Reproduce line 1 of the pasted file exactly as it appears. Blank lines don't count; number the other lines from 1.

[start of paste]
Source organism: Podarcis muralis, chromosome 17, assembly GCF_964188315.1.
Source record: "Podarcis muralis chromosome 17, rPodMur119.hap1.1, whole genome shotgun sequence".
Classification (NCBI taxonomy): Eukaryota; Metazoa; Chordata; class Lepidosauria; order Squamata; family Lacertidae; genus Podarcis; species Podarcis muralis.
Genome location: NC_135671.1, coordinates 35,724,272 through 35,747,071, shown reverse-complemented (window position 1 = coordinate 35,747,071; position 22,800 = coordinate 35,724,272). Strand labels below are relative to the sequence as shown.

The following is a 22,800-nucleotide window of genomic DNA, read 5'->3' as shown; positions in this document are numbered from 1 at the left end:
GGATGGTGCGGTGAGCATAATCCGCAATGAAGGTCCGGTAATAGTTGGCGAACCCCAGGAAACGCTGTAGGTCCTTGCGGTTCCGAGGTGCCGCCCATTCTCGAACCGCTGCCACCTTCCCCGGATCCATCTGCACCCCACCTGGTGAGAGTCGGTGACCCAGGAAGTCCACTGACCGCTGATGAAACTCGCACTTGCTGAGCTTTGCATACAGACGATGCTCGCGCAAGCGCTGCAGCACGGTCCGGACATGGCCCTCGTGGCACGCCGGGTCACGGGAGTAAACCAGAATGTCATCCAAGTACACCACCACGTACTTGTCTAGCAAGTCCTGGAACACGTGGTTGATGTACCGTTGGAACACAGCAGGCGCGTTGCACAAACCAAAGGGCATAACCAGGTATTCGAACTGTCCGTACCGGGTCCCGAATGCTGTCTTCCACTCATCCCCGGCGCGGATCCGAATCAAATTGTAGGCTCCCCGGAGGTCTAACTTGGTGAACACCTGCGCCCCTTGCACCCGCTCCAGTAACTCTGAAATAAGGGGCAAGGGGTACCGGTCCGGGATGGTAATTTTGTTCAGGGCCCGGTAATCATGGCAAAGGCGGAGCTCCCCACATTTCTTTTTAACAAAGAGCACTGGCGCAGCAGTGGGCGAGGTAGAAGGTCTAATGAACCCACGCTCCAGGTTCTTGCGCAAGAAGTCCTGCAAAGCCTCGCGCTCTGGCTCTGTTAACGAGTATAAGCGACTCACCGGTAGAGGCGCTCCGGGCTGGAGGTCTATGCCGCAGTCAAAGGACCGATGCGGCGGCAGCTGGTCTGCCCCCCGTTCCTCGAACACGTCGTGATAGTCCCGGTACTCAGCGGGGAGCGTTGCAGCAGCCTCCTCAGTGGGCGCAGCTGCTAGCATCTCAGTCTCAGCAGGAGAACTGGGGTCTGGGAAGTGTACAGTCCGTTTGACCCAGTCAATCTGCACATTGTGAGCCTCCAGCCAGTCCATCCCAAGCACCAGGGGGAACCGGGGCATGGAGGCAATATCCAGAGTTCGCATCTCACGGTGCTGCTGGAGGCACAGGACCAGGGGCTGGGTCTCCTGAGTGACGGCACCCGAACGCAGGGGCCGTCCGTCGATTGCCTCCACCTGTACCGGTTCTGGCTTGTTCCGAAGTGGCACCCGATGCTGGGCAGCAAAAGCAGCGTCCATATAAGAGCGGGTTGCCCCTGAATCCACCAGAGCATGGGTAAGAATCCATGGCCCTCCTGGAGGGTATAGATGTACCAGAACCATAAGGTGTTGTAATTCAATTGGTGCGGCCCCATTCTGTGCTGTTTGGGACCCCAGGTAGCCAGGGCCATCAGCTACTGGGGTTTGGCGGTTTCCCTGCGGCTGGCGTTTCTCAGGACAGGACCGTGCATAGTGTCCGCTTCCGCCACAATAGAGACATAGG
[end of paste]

Source organism: Podarcis muralis, chromosome 17, assembly GCF_964188315.1.